this blog entry has been updated
Reminding the Ti-Cats that they are "minority" partners in the stadium construction, the Mayor made it clear that with the city fronting most of the money for the stadium, the location must reflect what's best for the city as a whole.
I love the Tiger-Cats as much as anyone, and we want to make sure they are well-placed and looked after. But there's a bigger economic pie for the city we have to be mindful of
He added that a number of investors have been attracted by the potential of the West Harbour site - a potential that goes far beyond the marginal value of a sign visible from the QEW.
With a breath of fresh air in a city notorious for wavering, Eisenberger stated:
They've very keen on west harbour and see how important this is. We can't let them down by wavering on this.
A highway-accessible, suburban stadium location may provide economic benefits for the sports team owners, but represents an economic black hole for the city.
A self-contained facility surrounded by acres of parking does absolutely nothing to catalzye complementary development around it, whereas a compact, urban facility integrated into a neighbourhood actually generates some value through new tax assessments around it.
Realistically, a stadium will never be a big money-maker for a city, but with the right location and the right form, it can at least pay its own way and serve as a positive image booster. As Eisenberger put it:
People have judged Hamilton by a view from Skyway Bridge, now there's a chance to show the world a beautiful view of the city. West harbour does that.
The Ti-Cats recently sent what sounds a lot like a push-poll to their season ticket holders. With a focus on parking, 'tolerable' walking distances, expectation of 'parking experience', highway access and integrated amenities, the poll is a social scientist's nightmare of leading questions all pushing the respondents towards the foregone conclusion the Ti-Cats management have already decided.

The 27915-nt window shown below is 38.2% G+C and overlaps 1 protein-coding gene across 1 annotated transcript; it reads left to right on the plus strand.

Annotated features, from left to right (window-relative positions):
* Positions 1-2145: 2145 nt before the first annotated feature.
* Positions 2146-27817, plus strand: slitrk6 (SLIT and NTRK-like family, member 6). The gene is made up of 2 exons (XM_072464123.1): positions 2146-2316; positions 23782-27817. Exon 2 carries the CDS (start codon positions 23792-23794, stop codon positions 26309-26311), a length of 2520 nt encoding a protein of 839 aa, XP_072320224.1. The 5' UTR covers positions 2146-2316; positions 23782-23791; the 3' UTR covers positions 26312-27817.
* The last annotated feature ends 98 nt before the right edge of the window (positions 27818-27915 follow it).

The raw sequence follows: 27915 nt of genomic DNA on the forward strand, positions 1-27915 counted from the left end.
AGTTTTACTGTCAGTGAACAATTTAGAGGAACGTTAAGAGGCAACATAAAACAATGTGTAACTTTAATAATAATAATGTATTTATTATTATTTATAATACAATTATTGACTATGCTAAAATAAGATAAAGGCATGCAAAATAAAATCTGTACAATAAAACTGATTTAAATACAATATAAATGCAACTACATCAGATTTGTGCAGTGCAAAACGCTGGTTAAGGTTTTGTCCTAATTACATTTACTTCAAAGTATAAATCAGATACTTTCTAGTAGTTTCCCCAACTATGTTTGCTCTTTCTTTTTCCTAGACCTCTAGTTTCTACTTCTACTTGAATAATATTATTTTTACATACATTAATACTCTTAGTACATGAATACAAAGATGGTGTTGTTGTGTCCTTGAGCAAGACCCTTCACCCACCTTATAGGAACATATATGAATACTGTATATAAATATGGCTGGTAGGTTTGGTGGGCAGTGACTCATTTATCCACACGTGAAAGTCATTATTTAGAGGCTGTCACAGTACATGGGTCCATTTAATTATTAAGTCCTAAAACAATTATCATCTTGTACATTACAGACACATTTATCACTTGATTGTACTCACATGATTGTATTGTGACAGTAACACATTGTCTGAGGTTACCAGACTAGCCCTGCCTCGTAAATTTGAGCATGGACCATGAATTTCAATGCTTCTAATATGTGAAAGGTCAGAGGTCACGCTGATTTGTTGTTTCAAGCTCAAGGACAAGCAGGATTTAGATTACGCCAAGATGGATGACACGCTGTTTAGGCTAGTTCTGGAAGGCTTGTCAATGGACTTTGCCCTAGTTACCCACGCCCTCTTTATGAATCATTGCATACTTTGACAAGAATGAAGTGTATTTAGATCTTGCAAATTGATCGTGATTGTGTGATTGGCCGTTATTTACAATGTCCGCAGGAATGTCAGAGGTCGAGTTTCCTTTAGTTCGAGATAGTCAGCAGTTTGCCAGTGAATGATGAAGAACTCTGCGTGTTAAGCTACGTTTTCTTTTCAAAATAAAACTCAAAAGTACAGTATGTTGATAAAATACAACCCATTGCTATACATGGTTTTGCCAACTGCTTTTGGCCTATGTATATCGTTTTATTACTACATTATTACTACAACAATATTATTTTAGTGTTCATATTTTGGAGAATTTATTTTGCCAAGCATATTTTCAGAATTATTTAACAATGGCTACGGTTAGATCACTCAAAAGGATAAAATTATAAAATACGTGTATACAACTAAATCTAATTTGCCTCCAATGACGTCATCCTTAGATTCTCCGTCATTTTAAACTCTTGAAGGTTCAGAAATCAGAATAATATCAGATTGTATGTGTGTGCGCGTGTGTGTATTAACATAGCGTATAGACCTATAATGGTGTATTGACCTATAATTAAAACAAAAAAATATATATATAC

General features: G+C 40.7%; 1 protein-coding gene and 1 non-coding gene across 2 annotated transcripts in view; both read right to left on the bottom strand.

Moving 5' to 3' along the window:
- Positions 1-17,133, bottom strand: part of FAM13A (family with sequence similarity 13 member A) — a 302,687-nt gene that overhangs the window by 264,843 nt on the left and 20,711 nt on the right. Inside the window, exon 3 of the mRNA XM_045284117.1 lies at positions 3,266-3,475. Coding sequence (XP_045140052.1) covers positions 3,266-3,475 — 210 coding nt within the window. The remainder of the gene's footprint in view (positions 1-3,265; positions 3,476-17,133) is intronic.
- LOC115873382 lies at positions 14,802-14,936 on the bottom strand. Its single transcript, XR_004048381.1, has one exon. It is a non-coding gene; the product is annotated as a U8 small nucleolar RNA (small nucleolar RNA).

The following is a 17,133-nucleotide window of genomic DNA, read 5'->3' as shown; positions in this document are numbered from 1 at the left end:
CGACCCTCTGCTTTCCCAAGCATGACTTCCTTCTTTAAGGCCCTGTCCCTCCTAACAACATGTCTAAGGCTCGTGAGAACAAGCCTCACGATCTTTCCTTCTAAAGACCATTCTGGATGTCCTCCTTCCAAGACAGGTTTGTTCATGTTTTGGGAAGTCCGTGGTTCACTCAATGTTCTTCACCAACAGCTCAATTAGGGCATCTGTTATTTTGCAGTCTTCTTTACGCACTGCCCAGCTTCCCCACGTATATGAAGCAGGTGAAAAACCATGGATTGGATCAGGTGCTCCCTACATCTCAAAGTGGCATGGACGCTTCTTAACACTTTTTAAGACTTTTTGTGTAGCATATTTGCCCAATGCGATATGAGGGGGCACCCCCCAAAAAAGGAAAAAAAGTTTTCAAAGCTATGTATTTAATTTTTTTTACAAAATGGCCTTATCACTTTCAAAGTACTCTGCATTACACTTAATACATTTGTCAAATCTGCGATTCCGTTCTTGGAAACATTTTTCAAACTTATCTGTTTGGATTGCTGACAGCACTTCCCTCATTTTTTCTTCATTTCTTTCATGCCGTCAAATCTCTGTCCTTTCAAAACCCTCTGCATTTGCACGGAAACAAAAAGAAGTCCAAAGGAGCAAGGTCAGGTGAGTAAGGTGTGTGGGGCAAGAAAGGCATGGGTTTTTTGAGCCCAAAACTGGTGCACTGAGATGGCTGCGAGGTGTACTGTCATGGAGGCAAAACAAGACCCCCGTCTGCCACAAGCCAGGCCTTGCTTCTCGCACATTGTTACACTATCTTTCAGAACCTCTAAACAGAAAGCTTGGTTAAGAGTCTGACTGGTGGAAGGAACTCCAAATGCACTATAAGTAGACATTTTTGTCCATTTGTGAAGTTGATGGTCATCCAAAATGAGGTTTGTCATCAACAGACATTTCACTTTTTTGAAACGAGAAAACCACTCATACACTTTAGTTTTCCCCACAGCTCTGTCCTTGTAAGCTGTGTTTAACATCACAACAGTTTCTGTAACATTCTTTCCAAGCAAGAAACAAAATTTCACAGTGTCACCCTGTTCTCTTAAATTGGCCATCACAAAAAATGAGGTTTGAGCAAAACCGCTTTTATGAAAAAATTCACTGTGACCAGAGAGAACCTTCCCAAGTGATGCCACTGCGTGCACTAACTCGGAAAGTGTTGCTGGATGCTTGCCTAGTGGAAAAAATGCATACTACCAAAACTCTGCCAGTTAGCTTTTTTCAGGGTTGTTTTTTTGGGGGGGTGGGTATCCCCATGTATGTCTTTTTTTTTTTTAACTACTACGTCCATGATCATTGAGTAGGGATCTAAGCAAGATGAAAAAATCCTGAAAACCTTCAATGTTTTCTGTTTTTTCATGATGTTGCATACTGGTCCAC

It's interesting that the Ti-Cats would decide to get involved now, long after Council already voted to approve the West harbour site.
Our municipal government is not always very good at public consultation when developing a city policy. In fairness, they are getting better (though some departments are more enthusiastic about engagement than others), but there's definitely more room for improvement.
(Incidentally, it's also interesting that the Ti-Cats seem to think they would be entitled to the revenues from the naming rights, and not the partner that is putting up more than half the capital investment for the facility.)
I hope he's willing to make a final decision on where he can support a stadium location based on the extensive economic studies showing that urban stadiums are more sustainable and provide better value.
Update: here's a link to the actual survey:
Thanks to RTH reader "Vod K" for sharing the link in a comment.
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